Ann went into a nursing home in her local area. We realised very quickly that the quality of care there was significantly better than anything we could organise for the home environment. Ann visibly relaxed, so we recognised just how really tense and anxious she had been. However, once Liam was fit to go home again, Ann wanted home too. We had a really difficult period where basically I became the villain of the piece, insisting that she stay in nursing care. Of course, she could have moved out if she’d been convinced, I couldn’t keep her there! Ann was always content with the care and with the nursing home, but she didn’t like the idea of being in a nursing home at 66. Who would? Soon, Ann was unable to do anything for herself. She needed help eating, moving, personal care. She couldn’t use a phone or a remote control, and couldn’t lift anything from a surface without knocking over everything else.

We arranged for Ann to use the Door2Door service to travel to the family home 4 afternoons a week, and paid for a carer to be there for 3 hours at a time. She had a few falls in the nursing home, like when she decided to get out of the wheelchair for something, so we got an alarm for the chair. At one point the nurse wheeled her round with him, as the best way to keep her supervised. Being very sociable, she enjoyed that.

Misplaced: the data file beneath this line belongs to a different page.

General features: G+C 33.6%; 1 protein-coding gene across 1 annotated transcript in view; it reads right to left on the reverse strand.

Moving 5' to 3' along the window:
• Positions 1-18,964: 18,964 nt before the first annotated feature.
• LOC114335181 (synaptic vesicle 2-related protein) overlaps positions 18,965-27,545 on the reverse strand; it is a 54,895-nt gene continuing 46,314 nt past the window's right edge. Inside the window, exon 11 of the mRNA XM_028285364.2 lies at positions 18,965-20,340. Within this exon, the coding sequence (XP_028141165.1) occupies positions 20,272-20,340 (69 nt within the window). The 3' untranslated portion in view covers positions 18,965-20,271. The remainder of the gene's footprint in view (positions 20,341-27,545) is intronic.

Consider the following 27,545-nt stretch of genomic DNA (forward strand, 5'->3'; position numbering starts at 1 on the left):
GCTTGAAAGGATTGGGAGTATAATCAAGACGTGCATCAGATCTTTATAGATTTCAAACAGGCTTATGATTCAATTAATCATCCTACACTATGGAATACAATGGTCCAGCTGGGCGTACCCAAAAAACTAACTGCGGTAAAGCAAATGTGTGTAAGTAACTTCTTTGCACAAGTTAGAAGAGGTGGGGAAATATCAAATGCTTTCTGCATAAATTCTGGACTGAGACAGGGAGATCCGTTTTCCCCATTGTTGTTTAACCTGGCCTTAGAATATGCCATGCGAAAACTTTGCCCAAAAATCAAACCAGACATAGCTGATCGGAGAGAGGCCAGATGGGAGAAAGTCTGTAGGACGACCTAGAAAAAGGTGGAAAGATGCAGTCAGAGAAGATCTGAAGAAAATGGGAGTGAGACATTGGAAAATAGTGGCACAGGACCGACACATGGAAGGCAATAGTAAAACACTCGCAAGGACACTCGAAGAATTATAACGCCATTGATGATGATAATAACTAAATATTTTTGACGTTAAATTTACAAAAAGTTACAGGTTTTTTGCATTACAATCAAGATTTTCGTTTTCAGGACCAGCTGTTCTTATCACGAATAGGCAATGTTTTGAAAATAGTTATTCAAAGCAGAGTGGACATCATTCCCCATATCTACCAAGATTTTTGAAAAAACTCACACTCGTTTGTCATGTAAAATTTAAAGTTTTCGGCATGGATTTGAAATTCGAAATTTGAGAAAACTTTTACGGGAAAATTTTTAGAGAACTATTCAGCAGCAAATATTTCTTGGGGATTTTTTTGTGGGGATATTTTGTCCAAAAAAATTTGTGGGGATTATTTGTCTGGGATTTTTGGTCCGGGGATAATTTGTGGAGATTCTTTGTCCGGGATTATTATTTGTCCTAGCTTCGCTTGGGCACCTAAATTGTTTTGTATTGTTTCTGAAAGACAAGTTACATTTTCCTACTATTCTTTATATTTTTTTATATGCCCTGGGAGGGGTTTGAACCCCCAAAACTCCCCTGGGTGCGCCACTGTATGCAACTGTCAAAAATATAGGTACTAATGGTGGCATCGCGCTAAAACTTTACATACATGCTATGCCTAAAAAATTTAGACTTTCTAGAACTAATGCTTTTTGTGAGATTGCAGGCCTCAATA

Ann had a PEG tube for feeding inserted, requiring 2 nights in hospital. We were fortunate that it was a local hospital, so she didn’t have a long way to travel, and could still have visitors, but she found being in a ward, away from carers who knew her and her condition, to be distressing. Within a few weeks of having the PEG, Ann was much brighter, her speech was stronger, and she could articulate more complex sentences- when I was ending a phone call with ‘Be good’ she responded ‘I don’t often get the opportunity to be anything other than good’, when I was expecting a simple grunt! As her condition progressed, she lost that, but it shows how much of herself was still there.